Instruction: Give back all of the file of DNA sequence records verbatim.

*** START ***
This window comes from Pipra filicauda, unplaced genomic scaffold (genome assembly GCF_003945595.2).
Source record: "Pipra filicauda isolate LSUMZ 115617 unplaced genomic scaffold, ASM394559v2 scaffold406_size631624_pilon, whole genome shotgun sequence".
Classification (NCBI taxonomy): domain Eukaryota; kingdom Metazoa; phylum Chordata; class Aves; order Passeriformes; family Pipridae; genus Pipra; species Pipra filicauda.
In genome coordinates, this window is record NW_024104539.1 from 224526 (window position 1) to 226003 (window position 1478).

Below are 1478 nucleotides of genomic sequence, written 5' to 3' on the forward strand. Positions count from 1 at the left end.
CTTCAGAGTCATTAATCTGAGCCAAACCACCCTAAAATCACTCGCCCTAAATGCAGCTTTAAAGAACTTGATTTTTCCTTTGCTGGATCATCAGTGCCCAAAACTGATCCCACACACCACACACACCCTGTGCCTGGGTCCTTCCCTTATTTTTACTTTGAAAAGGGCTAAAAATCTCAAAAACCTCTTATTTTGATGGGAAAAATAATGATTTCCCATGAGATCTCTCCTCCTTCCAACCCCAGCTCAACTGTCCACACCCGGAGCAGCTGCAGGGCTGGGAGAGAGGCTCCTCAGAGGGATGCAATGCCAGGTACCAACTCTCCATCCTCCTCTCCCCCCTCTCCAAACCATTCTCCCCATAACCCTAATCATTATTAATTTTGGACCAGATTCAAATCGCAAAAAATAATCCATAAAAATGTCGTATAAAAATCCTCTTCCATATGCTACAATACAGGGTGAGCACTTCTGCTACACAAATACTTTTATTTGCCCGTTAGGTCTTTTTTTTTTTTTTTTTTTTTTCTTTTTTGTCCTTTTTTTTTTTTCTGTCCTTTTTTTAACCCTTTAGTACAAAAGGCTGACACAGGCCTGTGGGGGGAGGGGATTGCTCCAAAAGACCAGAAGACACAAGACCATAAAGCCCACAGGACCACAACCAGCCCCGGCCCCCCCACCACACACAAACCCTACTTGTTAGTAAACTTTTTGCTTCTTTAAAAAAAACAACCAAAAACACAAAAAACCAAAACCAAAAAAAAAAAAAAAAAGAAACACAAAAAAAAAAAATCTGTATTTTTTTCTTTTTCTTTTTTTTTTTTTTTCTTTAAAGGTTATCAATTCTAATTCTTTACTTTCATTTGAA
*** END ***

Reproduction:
This window comes from Pipra filicauda, unplaced genomic scaffold (genome assembly GCF_003945595.2).
Source record: "Pipra filicauda isolate LSUMZ 115617 unplaced genomic scaffold, ASM394559v2 scaffold406_size631624_pilon, whole genome shotgun sequence".
Classification (NCBI taxonomy): domain Eukaryota; kingdom Metazoa; phylum Chordata; class Aves; order Passeriformes; family Pipridae; genus Pipra; species Pipra filicauda.
In genome coordinates, this window is record NW_024104539.1 from 224526 (window position 1) to 226003 (window position 1478).

Below are 1478 nucleotides of genomic sequence, written 5' to 3' on the forward strand. Positions count from 1 at the left end.
CTTCAGAGTCATTAATCTGAGCCAAACCACCCTAAAATCACTCGCCCTAAATGCAGCTTTAAAGAACTTGATTTTTCCTTTGCTGGATCATCAGTGCCCAAAACTGATCCCACACACCACACACACCCTGTGCCTGGGTCCTTCCCTTATTTTTACTTTGAAAAGGGCTAAAAATCTCAAAAACCTCTTATTTTGATGGGAAAAATAATGATTTCCCATGAGATCTCTCCTCCTTCCAACCCCAGCTCAACTGTCCACACCCGGAGCAGCTGCAGGGCTGGGAGAGAGGCTCCTCAGAGGGATGCAATGCCAGGTACCAACTCTCCATCCTCCTCTCCCCCCTCTCCAAACCATTCTCCCCATAACCCTAATCATTATTAATTTTGGACCAGATTCAAATCGCAAAAAATAATCCATAAAAATGTCGTATAAAAATCCTCTTCCATATGCTACAATACAGGGTGAGCACTTCTGCTACACAAATACTTTTATTTGCCCGTTAGGTCTTTTTTTTTTTTTTTTTTTTTTCTTTTTTGTCCTTTTTTTTTTTTCTGTCCTTTTTTTAACCCTTTAGTACAAAAGGCTGACACAGGCCTGTGGGGGGAGGGGATTGCTCCAAAAGACCAGAAGACACAAGACCATAAAGCCCACAGGACCACAACCAGCCCCGGCCCCCCCACCACACACAAACCCTACTTGTTAGTAAACTTTTTGCTTCTTTAAAAAAAACAACCAAAAACACAAAAAACCAAAACCAAAAAAAAAAAAAAAAAGAAACACAAAAAAAAAAAATCTGTATTTTTTTCTTTTTCTTTTTTTTTTTTTTTCTTTAAAGGTTATCAATTCTAATTCTTTACTTTCATTTGAA